In April 2010, the Leyvas—grandfather Santos, father Lenin and son Yuriel—left Havana for Dallas, where they were greeted at DFW airport by International Rescue Committee (IRC) case worker Daley Ryan.
“The IRC received us with open arms,” says Yuriel Leyva. “Daley picked us up at the baggage claim, and he had the apartment ready with everything we needed.” IRC case worker Daley, who speaks Spanish, took the Leyvas to their new home. He regularly met with them there and at the IRC office in Dallas to check on their transition and to provide guidance as they begin new lives in the United States.
IRC case workers conduct home visits soon after a family’s arrival to ensure safety and well being, help them apply for Social Security cards and government identification, refer them to English-language classes and provide orientation about living in their new community.
“It’s been helpful that both English and Spanish are spoken in many parts of Dallas,” says Lenin of adjusting to life in the city. “Our main goal is to learn English, and to become U.S. citizens. We go to the library and read books to prepare.”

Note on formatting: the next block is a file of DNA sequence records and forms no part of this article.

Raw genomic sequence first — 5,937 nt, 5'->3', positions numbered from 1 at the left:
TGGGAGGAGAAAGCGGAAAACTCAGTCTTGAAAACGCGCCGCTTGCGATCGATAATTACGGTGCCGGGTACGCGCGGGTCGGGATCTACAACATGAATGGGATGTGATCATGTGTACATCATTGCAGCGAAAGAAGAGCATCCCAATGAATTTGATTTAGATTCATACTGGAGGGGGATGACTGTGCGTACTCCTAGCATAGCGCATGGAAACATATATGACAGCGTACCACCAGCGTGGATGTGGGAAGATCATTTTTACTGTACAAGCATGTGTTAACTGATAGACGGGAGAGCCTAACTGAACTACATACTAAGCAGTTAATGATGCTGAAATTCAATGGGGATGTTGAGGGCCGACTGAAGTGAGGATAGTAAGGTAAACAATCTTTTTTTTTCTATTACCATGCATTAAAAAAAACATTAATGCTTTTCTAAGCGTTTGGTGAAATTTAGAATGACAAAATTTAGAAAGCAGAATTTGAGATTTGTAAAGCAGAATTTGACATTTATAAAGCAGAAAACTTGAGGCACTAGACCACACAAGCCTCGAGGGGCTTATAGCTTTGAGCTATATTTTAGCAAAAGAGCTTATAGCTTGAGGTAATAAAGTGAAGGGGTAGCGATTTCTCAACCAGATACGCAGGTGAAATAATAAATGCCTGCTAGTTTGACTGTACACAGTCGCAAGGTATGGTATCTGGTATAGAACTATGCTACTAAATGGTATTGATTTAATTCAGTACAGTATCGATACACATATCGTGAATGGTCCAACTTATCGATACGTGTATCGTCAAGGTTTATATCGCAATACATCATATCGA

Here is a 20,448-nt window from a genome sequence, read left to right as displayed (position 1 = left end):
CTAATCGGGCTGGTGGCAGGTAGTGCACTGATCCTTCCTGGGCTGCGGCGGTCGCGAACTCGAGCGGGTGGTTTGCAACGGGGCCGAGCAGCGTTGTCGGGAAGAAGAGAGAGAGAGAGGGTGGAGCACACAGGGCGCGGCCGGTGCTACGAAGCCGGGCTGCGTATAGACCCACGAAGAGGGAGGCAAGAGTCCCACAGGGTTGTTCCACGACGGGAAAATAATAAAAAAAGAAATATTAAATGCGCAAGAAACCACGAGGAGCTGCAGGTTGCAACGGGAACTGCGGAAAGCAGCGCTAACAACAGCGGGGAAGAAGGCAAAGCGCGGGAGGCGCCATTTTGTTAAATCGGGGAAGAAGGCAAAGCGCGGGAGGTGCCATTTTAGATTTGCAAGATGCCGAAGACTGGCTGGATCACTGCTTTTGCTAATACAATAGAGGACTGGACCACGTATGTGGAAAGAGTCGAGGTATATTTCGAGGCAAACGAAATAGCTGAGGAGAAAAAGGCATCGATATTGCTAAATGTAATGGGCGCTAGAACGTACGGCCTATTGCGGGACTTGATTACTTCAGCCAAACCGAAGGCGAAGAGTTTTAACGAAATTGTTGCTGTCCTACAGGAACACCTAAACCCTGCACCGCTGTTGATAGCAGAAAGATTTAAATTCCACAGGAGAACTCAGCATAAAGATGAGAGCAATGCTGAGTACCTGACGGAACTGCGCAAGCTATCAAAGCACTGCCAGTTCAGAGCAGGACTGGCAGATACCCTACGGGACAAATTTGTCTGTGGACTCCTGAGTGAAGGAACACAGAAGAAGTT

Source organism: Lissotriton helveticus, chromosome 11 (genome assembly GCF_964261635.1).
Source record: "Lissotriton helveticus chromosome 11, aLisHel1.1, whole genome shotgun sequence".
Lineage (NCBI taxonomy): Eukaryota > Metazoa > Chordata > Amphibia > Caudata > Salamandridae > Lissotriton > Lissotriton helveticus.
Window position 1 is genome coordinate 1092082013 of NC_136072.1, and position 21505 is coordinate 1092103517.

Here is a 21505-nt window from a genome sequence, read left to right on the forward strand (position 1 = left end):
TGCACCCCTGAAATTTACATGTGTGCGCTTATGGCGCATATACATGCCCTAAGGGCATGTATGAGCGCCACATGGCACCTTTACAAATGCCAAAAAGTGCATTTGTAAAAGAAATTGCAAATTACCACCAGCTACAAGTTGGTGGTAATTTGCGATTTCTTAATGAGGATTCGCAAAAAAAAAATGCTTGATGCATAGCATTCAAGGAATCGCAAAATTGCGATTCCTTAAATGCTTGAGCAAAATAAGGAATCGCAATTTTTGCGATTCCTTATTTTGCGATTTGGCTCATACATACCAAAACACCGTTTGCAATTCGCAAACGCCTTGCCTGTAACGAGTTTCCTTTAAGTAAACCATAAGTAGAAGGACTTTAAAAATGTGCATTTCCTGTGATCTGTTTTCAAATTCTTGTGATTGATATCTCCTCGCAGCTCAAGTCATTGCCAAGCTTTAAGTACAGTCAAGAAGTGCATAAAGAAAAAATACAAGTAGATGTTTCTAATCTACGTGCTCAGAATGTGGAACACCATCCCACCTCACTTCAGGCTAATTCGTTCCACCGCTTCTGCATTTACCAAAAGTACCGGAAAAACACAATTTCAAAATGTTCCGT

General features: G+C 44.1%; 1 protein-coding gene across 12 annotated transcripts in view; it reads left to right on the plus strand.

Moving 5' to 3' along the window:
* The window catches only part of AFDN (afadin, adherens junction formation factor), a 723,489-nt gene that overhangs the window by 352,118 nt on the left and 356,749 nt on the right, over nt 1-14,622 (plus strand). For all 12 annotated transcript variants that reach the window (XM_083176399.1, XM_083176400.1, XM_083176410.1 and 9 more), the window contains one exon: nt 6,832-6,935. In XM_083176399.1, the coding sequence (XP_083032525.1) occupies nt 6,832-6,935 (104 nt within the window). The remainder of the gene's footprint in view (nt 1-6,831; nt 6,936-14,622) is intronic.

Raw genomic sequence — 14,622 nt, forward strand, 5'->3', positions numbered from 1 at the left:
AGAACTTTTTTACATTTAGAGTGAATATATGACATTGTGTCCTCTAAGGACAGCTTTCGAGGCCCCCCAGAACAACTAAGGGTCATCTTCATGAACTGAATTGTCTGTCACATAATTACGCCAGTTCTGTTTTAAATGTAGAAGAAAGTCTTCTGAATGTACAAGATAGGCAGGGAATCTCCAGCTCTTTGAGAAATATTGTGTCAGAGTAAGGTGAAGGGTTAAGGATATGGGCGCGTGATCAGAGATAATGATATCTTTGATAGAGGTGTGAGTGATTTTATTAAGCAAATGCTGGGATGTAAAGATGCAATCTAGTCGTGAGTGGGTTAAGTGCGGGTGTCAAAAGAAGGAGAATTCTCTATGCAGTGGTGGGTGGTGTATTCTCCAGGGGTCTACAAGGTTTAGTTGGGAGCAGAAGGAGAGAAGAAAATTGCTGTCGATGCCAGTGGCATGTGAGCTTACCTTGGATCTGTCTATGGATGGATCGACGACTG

As families like the Leyvas work toward American citizenship, the IRC in Dallas and Abilene offer culturally appropriate, quality, low-cost immigration services. IRC Board of Immigration Appeals (BIA)-accredited immigration specialists in Dallas and Abilene meet with refugee families to ensure that refugees receive appropriate guidance and support in completing applications to become permanent residents and then citizens of the United States.
As the Leyvas consider the future, they hope to one day establish their own carpentry business in Dallas, drawing from their years of experience in woodwork and homebuilding in Cuba.